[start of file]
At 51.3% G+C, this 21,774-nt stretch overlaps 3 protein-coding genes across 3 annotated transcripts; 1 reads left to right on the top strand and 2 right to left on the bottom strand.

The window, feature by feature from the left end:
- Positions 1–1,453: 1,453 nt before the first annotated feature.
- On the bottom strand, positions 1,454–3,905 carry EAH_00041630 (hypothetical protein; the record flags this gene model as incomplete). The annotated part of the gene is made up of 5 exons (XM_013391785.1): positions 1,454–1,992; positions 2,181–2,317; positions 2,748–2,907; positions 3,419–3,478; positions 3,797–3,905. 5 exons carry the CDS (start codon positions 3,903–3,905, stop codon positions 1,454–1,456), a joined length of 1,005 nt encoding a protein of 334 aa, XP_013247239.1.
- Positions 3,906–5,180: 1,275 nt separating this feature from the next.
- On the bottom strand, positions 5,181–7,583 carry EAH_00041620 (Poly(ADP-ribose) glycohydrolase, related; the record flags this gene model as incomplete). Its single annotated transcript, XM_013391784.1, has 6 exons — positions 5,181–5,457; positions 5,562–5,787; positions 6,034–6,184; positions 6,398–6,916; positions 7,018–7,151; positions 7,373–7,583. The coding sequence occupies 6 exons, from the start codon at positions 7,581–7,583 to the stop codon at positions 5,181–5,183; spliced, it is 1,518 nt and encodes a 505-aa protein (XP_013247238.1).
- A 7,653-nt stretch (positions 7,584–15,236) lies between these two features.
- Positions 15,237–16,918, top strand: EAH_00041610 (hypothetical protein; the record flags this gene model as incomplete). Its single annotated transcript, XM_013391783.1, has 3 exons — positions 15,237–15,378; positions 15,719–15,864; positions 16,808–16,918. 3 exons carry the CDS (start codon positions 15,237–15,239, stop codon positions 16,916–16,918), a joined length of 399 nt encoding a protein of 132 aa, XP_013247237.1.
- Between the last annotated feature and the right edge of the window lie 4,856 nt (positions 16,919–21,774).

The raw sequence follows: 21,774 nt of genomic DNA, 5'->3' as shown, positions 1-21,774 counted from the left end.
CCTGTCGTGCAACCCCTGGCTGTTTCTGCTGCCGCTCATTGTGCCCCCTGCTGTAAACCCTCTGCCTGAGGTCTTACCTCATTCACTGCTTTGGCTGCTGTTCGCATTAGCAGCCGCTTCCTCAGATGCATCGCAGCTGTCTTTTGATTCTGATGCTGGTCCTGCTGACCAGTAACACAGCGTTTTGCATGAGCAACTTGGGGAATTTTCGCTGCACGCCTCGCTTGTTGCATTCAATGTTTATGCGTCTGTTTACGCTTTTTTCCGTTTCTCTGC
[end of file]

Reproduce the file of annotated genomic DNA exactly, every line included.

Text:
At 51.3% G+C, this 21,774-nt stretch overlaps 3 protein-coding genes across 3 annotated transcripts; 1 reads left to right on the top strand and 2 right to left on the bottom strand.

The window, feature by feature from the left end:
- Positions 1–1,453: 1,453 nt before the first annotated feature.
- On the bottom strand, positions 1,454–3,905 carry EAH_00041630 (hypothetical protein; the record flags this gene model as incomplete). The annotated part of the gene is made up of 5 exons (XM_013391785.1): positions 1,454–1,992; positions 2,181–2,317; positions 2,748–2,907; positions 3,419–3,478; positions 3,797–3,905. 5 exons carry the CDS (start codon positions 3,903–3,905, stop codon positions 1,454–1,456), a joined length of 1,005 nt encoding a protein of 334 aa, XP_013247239.1.
- Positions 3,906–5,180: 1,275 nt separating this feature from the next.
- On the bottom strand, positions 5,181–7,583 carry EAH_00041620 (Poly(ADP-ribose) glycohydrolase, related; the record flags this gene model as incomplete). Its single annotated transcript, XM_013391784.1, has 6 exons — positions 5,181–5,457; positions 5,562–5,787; positions 6,034–6,184; positions 6,398–6,916; positions 7,018–7,151; positions 7,373–7,583. The coding sequence occupies 6 exons, from the start codon at positions 7,581–7,583 to the stop codon at positions 5,181–5,183; spliced, it is 1,518 nt and encodes a 505-aa protein (XP_013247238.1).
- A 7,653-nt stretch (positions 7,584–15,236) lies between these two features.
- Positions 15,237–16,918, top strand: EAH_00041610 (hypothetical protein; the record flags this gene model as incomplete). Its single annotated transcript, XM_013391783.1, has 3 exons — positions 15,237–15,378; positions 15,719–15,864; positions 16,808–16,918. 3 exons carry the CDS (start codon positions 15,237–15,239, stop codon positions 16,916–16,918), a joined length of 399 nt encoding a protein of 132 aa, XP_013247237.1.
- Between the last annotated feature and the right edge of the window lie 4,856 nt (positions 16,919–21,774).

The raw sequence follows: 21,774 nt of genomic DNA, 5'->3' as shown, positions 1-21,774 counted from the left end.
CCTGTCGTGCAACCCCTGGCTGTTTCTGCTGCCGCTCATTGTGCCCCCTGCTGTAAACCCTCTGCCTGAGGTCTTACCTCATTCACTGCTTTGGCTGCTGTTCGCATTAGCAGCCGCTTCCTCAGATGCATCGCAGCTGTCTTTTGATTCTGATGCTGGTCCTGCTGACCAGTAACACAGCGTTTTGCATGAGCAACTTGGGGAATTTTCGCTGCACGCCTCGCTTGTTGCATTCAATGTTTATGCGTCTGTTTACGCTTTTTTCCGTTTCTCTGC